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Belgian Leaders Embarrassed over Release of Arab Terrorist

January 15, 1991
See Original Daily Bulletin From This Date

Senior government ministers seem embarrassed in the aftermath of a prisoner-for-hostages swap over the weekend that freed a Palestinian terrorist convicted of murdering a Jewish child in Antwerp 10 years ago.

Foreign Minister Mark Eyskens passed off as a coincidence the simultaneous release of Said Nasser from Leuven Prison near Brussels and the freeing of four members of the Houtekins family, who were turned over to Belgian authorities in Cairo on Saturday, after more than three years in captivity.

Nasser, said to belong to the Abu Nidal terrorist group, was swiftly removed from Belgium and reportedly also landed in Cairo.

The Jewish community is outraged by the deal, which the news media reported months ago to be pending.

The Foreign Ministry had declined comment in August when a Beirut newspaper reported on an impending exchange. The newspaper had reported that the four members of the Houtekins family would be freed after “final bargaining” between the Belgian government and the Abu Nidal group.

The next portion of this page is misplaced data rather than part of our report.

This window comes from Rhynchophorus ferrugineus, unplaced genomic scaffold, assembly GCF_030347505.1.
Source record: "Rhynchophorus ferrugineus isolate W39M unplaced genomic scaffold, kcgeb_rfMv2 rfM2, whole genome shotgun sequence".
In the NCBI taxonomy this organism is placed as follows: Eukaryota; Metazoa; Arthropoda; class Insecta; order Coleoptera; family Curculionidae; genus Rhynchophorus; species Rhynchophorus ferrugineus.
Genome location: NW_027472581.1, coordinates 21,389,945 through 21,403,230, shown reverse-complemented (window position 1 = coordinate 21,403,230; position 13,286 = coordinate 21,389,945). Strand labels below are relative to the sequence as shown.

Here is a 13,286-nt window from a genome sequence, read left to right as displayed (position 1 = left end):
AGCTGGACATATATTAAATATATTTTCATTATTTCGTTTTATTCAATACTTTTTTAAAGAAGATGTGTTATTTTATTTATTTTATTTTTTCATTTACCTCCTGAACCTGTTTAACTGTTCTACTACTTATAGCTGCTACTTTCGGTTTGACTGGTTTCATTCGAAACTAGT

Prime Minister Wilfried Martens denied in a television interview Sunday that there had been negotiations.

Martens said he was aware of how the Jewish community must feel, saying, “This is really hard for me.”

Eyskens admitted that it was not a “very glorious” episode but refused to answer questions. He told reporters at a news conference here Sunday that “certain aspects of this affair must remain confidential.”

The Israeli ambassador to Belgium, Avi Primor, declined to comment directly on the case. “We consider it a Belgian question,” he said. But the envoy said any exchange of a murderer for hostages could not be a balanced transaction.


Justice Minister Melchior Wathelet said he understands the Jewish community’s concerns, but added that the Belgian authorities had the choice of sending four hostages to their deaths or freeing the prisoner, who was in any event eligible for parole under Belgian law.

Nasser was convicted of the June 1980 grenade attack on a bus outside the Agudat Israel office in Antwerp that was boarding Jewish youngsters for a religious summer camp.

David Kohane, 14, from France was killed and several other boys were wounded.

Nasser got a life sentence, which in Belgium is automatically commuted to 30 years. The prisoner became eligible for parole in July 1990 after serving a third of his sentence.

The four Houtekinses and four other members of their yachtng party who were previously released were reportedly kidnapped in November 1987 off the Libyan coast and held in Lebanon by the Abu Nidal group, also known as Fatah Revolutionary Council.

But according to news reports here, which cited Arab sources, the idea of seizing the passengers for the release of terrorists imprisoned in the West — including Nasser — originated with Ibrahim el-Bishari, former head of the Libyan secret police and currently foreign minister.

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